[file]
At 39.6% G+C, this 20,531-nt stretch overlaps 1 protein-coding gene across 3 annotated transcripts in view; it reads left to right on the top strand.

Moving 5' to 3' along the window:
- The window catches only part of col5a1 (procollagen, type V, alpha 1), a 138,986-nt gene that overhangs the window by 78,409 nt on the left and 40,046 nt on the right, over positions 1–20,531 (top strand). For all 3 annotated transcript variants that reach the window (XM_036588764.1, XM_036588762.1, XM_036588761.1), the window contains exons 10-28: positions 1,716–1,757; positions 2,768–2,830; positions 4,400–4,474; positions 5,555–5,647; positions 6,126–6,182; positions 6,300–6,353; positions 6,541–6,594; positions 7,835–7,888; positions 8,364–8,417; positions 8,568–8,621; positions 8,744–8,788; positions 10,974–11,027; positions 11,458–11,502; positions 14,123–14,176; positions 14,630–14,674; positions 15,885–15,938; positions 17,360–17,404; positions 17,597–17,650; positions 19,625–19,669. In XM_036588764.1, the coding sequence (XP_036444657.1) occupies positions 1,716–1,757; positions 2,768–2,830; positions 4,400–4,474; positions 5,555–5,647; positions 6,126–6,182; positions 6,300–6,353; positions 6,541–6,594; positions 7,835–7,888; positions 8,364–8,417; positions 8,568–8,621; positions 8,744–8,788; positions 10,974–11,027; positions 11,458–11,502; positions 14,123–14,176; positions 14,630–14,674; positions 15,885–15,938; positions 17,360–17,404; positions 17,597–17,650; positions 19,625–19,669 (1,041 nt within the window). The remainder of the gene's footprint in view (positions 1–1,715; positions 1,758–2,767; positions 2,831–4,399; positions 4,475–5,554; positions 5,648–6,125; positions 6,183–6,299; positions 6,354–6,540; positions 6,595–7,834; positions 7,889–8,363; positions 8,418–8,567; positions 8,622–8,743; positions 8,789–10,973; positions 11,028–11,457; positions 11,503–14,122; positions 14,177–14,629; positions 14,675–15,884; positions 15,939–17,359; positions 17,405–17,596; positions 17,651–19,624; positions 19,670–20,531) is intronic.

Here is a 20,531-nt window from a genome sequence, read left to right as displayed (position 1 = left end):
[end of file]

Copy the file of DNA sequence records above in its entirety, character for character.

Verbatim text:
At 39.6% G+C, this 20,531-nt stretch overlaps 1 protein-coding gene across 3 annotated transcripts in view; it reads left to right on the top strand.

Moving 5' to 3' along the window:
- The window catches only part of col5a1 (procollagen, type V, alpha 1), a 138,986-nt gene that overhangs the window by 78,409 nt on the left and 40,046 nt on the right, over positions 1–20,531 (top strand). For all 3 annotated transcript variants that reach the window (XM_036588764.1, XM_036588762.1, XM_036588761.1), the window contains exons 10-28: positions 1,716–1,757; positions 2,768–2,830; positions 4,400–4,474; positions 5,555–5,647; positions 6,126–6,182; positions 6,300–6,353; positions 6,541–6,594; positions 7,835–7,888; positions 8,364–8,417; positions 8,568–8,621; positions 8,744–8,788; positions 10,974–11,027; positions 11,458–11,502; positions 14,123–14,176; positions 14,630–14,674; positions 15,885–15,938; positions 17,360–17,404; positions 17,597–17,650; positions 19,625–19,669. In XM_036588764.1, the coding sequence (XP_036444657.1) occupies positions 1,716–1,757; positions 2,768–2,830; positions 4,400–4,474; positions 5,555–5,647; positions 6,126–6,182; positions 6,300–6,353; positions 6,541–6,594; positions 7,835–7,888; positions 8,364–8,417; positions 8,568–8,621; positions 8,744–8,788; positions 10,974–11,027; positions 11,458–11,502; positions 14,123–14,176; positions 14,630–14,674; positions 15,885–15,938; positions 17,360–17,404; positions 17,597–17,650; positions 19,625–19,669 (1,041 nt within the window). The remainder of the gene's footprint in view (positions 1–1,715; positions 1,758–2,767; positions 2,831–4,399; positions 4,475–5,554; positions 5,648–6,125; positions 6,183–6,299; positions 6,354–6,540; positions 6,595–7,834; positions 7,889–8,363; positions 8,418–8,567; positions 8,622–8,743; positions 8,789–10,973; positions 11,028–11,457; positions 11,503–14,122; positions 14,177–14,629; positions 14,675–15,884; positions 15,939–17,359; positions 17,405–17,596; positions 17,651–19,624; positions 19,670–20,531) is intronic.

Here is a 20,531-nt window from a genome sequence, read left to right as displayed (position 1 = left end):